A famous parable describes how a poor man, desperate to find the means to support his family, sets sail to foreign shores. Tragically, his ship is sunk in the stormy sea, but he somehow makes it to a tropical island. Much to his amazement, when he steps ashore he sees that the island is literally covered with diamonds. There are diamonds on the beach, diamonds on the side of the road, diamonds everywhere.

Determined to return home, he finds a shipbuilder on the island and offers to pay him in diamonds to build a boat. The shipbuilder laughs and then says, "But what am I going to do with worthless diamonds?!"

The hapless stranger soon learns that the currency of value on the island is meat gristle. Working very hard over a number of years, he earns enough meat gristle not only to pay for the building of a boat, but also to have plenty to bring back with him. When his boat is finished, the hapless traveler loads it up with meat gristle and heads home.

When he arrives home, his family is overjoyed to see him. Proudly, he announces, "We are now rich!" He opens the hatch of the boat and shows them... meat gristle! A ghastly silence hangs in the air. The poor man realizes his tragic mistake, and begins to cry.

Each of us is, to some extent, the poor man in this story. Brought into this world to accomplish certain tasks and uphold certain values, we often lose our way in the frantic pace of modern life. Too often, whether it be choosing career over family, or the tradeoff between expediency and values, we find ourselves trading diamonds for meat gristle. Tragically, we can never regain that lost time.

How do we combat this confusion?

One of the most powerful tools Judaism offers is Shabbat. On Shabbat, a Jew frees himself from the frantic, all-absorbing activities of the week - in order to step back and focus on the truly important elements in life. On Shabbat, we spend more time at home with our family, and in synagogue with our God. We take walks, review the accomplishments of the week, and contemplate the direction of our life.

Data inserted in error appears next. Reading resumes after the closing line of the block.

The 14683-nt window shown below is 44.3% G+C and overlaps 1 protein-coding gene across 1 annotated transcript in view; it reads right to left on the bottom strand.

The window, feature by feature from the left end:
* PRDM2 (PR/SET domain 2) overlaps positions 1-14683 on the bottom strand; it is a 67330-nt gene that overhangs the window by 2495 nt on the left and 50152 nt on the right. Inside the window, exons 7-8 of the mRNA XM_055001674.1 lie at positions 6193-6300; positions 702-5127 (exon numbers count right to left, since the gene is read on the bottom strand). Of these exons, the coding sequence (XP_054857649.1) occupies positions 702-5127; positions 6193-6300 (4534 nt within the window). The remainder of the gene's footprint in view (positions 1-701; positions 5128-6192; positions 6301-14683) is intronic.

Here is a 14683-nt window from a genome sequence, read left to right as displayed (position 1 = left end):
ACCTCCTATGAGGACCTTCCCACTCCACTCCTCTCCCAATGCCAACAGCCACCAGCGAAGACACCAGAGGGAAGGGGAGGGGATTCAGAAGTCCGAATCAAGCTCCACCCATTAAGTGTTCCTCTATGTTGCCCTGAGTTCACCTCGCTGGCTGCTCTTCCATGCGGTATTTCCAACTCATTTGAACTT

Judaism says there are two other particularly powerful times to work on evaluating one's actions: the High Holidays, and the period between Passover and Shavuot. This latter period, described in this week's Torah portion, Emor, is known as the time of "Counting the Omer." Beginning on the second day of Passover, the Torah commands us to count 49 days leading up to Shavuot, the celebration of our receiving the Torah at Mount Sinai.

According to many commentaries, the purpose of this count is to bridge the holiday of Passover to the holiday of Shavuot. While it is true that the Jewish people received their physical freedom on Passover, that freedom was essentially without purpose until they were given the Torah on Mount Sinai on Shavuot. Thus Shavuot is the ultimate purpose of the Passover saga. Our counting the days as we move towards Shavuot reminds us to focus on meaningful goals, as symbolized by the Torah and Mount Sinai.

Other sources (Nachmanides and the Abarbanel) note the association between the counting of the Omer and the harvest seasons. The word "Omer" itself denotes a dry measurement and refers to the amount of barley flour that was brought as an offering to the Temple on the second day of Passover. This offering came at the time of the barley harvest and was an expression of thanks to God. At the end of the 49 days of counting, at the time of the wheat harvest, an offering of wheat flour was also brought.

According to the Abarbanel, with all their involvement in farming activities, the agrarian population of Israel could become too absorbed in their work and forget the significance of the period. The counting of the Omer served to act as a brake on such self-absorption, and refocus them on the values represented by the Shavuot holiday.

During these weeks, when Jews around the world are counting of the Omer, it has become another modern-day reminder to focus on the diamonds in our lives... and not the gristle.